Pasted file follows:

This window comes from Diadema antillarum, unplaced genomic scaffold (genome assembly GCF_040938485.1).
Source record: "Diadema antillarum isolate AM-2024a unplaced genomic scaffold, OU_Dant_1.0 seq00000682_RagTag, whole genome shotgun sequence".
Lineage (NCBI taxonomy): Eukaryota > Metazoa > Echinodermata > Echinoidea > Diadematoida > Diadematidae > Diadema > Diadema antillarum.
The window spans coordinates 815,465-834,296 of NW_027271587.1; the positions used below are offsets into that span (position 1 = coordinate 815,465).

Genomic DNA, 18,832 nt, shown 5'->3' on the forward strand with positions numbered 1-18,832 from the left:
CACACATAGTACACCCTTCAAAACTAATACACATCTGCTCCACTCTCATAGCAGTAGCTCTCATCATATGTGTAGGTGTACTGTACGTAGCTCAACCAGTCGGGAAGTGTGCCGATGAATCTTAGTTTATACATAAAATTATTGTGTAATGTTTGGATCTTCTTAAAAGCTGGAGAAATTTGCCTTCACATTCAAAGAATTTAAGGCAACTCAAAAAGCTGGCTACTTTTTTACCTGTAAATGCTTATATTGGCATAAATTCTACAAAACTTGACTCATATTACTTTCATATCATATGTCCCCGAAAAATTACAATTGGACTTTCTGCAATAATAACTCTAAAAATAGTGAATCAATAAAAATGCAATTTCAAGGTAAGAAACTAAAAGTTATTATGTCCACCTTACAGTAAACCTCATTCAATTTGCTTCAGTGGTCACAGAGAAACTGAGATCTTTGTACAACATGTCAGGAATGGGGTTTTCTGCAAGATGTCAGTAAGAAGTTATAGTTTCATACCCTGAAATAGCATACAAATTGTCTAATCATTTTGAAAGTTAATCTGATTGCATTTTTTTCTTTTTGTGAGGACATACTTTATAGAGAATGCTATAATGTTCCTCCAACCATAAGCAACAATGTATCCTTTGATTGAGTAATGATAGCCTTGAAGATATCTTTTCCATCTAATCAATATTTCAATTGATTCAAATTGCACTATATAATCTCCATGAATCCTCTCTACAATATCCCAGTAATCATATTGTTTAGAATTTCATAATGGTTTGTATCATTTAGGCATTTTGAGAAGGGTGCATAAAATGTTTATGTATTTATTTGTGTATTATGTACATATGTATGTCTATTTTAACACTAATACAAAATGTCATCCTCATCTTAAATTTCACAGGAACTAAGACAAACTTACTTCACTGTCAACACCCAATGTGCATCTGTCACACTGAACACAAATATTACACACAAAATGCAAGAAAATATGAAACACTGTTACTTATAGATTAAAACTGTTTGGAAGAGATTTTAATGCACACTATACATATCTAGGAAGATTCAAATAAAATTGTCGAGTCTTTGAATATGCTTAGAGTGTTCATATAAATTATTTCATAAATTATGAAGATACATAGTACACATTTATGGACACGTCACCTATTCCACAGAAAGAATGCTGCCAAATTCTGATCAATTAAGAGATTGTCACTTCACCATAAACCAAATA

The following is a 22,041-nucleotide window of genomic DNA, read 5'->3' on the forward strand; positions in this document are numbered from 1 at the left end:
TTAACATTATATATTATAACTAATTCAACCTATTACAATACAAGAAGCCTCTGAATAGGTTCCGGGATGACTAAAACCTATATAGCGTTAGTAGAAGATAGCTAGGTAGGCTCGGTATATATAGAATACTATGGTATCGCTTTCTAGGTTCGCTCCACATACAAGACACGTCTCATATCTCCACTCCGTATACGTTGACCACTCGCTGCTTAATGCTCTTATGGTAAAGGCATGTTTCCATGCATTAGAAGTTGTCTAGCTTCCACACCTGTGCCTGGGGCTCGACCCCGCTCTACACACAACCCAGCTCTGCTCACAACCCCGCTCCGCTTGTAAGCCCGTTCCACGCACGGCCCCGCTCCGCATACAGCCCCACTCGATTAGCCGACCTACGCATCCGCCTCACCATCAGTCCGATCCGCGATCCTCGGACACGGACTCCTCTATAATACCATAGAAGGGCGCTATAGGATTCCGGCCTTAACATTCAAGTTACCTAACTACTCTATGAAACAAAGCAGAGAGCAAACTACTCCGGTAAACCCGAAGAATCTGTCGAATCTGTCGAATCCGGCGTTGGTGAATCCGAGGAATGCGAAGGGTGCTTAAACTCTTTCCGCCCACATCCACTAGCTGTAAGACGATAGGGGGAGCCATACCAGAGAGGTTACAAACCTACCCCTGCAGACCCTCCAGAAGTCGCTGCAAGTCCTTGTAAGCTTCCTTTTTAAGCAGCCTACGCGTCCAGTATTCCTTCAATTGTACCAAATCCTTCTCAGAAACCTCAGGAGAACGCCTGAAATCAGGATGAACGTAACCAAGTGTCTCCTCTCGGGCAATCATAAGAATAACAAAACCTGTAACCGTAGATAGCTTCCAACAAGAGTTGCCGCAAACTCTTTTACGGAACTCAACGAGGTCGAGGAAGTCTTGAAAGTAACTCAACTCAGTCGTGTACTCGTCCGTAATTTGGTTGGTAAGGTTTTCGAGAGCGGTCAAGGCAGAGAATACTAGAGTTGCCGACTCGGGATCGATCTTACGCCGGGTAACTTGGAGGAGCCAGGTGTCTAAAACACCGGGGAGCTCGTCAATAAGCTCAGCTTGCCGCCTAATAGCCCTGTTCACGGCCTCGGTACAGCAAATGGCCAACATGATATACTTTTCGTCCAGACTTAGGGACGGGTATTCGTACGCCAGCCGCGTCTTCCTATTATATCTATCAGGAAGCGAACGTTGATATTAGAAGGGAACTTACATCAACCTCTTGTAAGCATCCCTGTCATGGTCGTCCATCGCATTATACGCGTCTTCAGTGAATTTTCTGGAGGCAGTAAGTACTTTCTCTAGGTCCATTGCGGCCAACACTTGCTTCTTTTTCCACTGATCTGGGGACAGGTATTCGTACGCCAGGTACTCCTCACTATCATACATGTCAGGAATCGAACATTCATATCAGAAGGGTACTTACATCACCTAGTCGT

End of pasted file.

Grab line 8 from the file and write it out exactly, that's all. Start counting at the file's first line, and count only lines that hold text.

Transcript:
TTAACATTATATATTATAACTAATTCAACCTATTACAATACAAGAAGCCTCTGAATAGGTTCCGGGATGACTAAAACCTATATAGCGTTAGTAGAAGATAGCTAGGTAGGCTCGGTATATATAGAATACTATGGTATCGCTTTCTAGGTTCGCTCCACATACAAGACACGTCTCATATCTCCACTCCGTATACGTTGACCACTCGCTGCTTAATGCTCTTATGGTAAAGGCATGTTTCCATGCATTAGAAGTTGTCTAGCTTCCACACCTGTGCCTGGGGCTCGACCCCGCTCTACACACAACCCAGCTCTGCTCACAACCCCGCTCCGCTTGTAAGCCCGTTCCACGCACGGCCCCGCTCCGCATACAGCCCCACTCGATTAGCCGACCTACGCATCCGCCTCACCATCAGTCCGATCCGCGATCCTCGGACACGGACTCCTCTATAATACCATAGAAGGGCGCTATAGGATTCCGGCCTTAACATTCAAGTTACCTAACTACTCTATGAAACAAAGCAGAGAGCAAACTACTCCGGTAAACCCGAAGAATCTGTCGAATCTGTCGAATCCGGCGTTGGTGAATCCGAGGAATGCGAAGGGTGCTTAAACTCTTTCCGCCCACATCCACTAGCTGTAAGACGATAGGGGGAGCCATACCAGAGAGGTTACAAACCTACCCCTGCAGACCCTCCAGAAGTCGCTGCAAGTCCTTGTAAGCTTCCTTTTTAAGCAGCCTACGCGTCCAGTATTCCTTCAATTGTACCAAATCCTTCTCAGAAACCTCAGGAGAACGCCTGAAATCAGGATGAACGTAACCAAGTGTCTCCTCTCGGGCAATCATAAGAATAACAAAACCTGTAACCGTAGATAGCTTCCAACAAGAGTTGCCGCAAACTCTTTTACGGAACTCAACGAGGTCGAGGAAGTCTTGAAAGTAACTCAACTCAGTCGTGTACTCGTCCGTAATTTGGTTGGTAAGGTTTTCGAGAGCGGTCAAGGCAGAGAATACTAGAGTTGCCGACTCGGGATCGATCTTACGCCGGGTAACTTGGAGGAGCCAGGTGTCTAAAACACCGGGGAGCTCGTCAATAAGCTCAGCTTGCCGCCTAATAGCCCTGTTCACGGCCTCGGTACAGCAAATGGCCAACATGATATACTTTTCGTCCAGACTTAGGGACGGGTATTCGTACGCCAGCCGCGTCTTCCTATTATATCTATCAGGAAGCGAACGTTGATATTAGAAGGGAACTTACATCAACCTCTTGTAAGCATCCCTGTCATGGTCGTCCATCGCATTATACGCGTCTTCAGTGAATTTTCTGGAGGCAGTAAGTACTTTCTCTAGGTCCATTGCGGCCAACACTTGCTTCTTTTTCCACTGATCTGGGGACAGGTATTCGTACGCCAGGTACTCCTCACTATCATACATGTCAGGAATCGAACATTCATATCAGAAGGGTACTTACATCACCTAGTCGT